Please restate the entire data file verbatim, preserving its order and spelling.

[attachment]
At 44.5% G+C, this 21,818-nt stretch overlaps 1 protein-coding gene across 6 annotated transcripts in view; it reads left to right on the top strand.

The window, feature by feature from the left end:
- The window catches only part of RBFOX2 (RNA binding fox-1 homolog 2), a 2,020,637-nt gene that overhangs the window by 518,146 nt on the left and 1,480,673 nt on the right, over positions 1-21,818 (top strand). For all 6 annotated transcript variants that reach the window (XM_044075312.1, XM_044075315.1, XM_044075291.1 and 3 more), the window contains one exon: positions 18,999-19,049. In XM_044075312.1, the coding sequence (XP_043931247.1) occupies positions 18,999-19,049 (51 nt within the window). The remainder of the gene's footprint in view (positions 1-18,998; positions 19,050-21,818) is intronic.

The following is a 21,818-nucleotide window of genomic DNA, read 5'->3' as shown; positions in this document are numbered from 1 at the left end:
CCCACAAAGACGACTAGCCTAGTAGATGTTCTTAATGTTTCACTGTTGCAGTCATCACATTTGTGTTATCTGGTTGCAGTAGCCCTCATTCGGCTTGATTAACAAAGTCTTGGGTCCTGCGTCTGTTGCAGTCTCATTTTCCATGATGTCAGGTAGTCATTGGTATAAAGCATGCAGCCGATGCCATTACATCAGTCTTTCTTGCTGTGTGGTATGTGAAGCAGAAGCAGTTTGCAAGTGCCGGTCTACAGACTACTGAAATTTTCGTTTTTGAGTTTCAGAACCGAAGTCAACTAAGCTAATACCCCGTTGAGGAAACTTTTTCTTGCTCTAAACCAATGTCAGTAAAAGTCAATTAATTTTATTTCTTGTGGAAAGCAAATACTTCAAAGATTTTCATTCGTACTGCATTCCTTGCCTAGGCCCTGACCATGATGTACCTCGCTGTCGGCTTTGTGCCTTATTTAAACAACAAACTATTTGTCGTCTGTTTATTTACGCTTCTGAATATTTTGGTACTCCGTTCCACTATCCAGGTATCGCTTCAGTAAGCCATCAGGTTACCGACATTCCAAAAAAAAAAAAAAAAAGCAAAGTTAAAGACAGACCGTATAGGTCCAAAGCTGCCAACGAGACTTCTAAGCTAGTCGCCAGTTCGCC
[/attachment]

At 44.5% G+C, this 21,818-nt stretch overlaps 1 protein-coding gene across 6 annotated transcripts in view; it reads left to right on the top strand.

The window, feature by feature from the left end:
- The window catches only part of RBFOX2 (RNA binding fox-1 homolog 2), a 2,020,637-nt gene that overhangs the window by 518,146 nt on the left and 1,480,673 nt on the right, over positions 1-21,818 (top strand). For all 6 annotated transcript variants that reach the window (XM_044075312.1, XM_044075315.1, XM_044075291.1 and 3 more), the window contains one exon: positions 18,999-19,049. In XM_044075312.1, the coding sequence (XP_043931247.1) occupies positions 18,999-19,049 (51 nt within the window). The remainder of the gene's footprint in view (positions 1-18,998; positions 19,050-21,818) is intronic.

The following is a 21,818-nucleotide window of genomic DNA, read 5'->3' as shown; positions in this document are numbered from 1 at the left end:
CCCACAAAGACGACTAGCCTAGTAGATGTTCTTAATGTTTCACTGTTGCAGTCATCACATTTGTGTTATCTGGTTGCAGTAGCCCTCATTCGGCTTGATTAACAAAGTCTTGGGTCCTGCGTCTGTTGCAGTCTCATTTTCCATGATGTCAGGTAGTCATTGGTATAAAGCATGCAGCCGATGCCATTACATCAGTCTTTCTTGCTGTGTGGTATGTGAAGCAGAAGCAGTTTGCAAGTGCCGGTCTACAGACTACTGAAATTTTCGTTTTTGAGTTTCAGAACCGAAGTCAACTAAGCTAATACCCCGTTGAGGAAACTTTTTCTTGCTCTAAACCAATGTCAGTAAAAGTCAATTAATTTTATTTCTTGTGGAAAGCAAATACTTCAAAGATTTTCATTCGTACTGCATTCCTTGCCTAGGCCCTGACCATGATGTACCTCGCTGTCGGCTTTGTGCCTTATTTAAACAACAAACTATTTGTCGTCTGTTTATTTACGCTTCTGAATATTTTGGTACTCCGTTCCACTATCCAGGTATCGCTTCAGTAAGCCATCAGGTTACCGACATTCCAAAAAAAAAAAAAAAAAGCAAAGTTAAAGACAGACCGTATAGGTCCAAAGCTGCCAACGAGACTTCTAAGCTAGTCGCCAGTTCGCC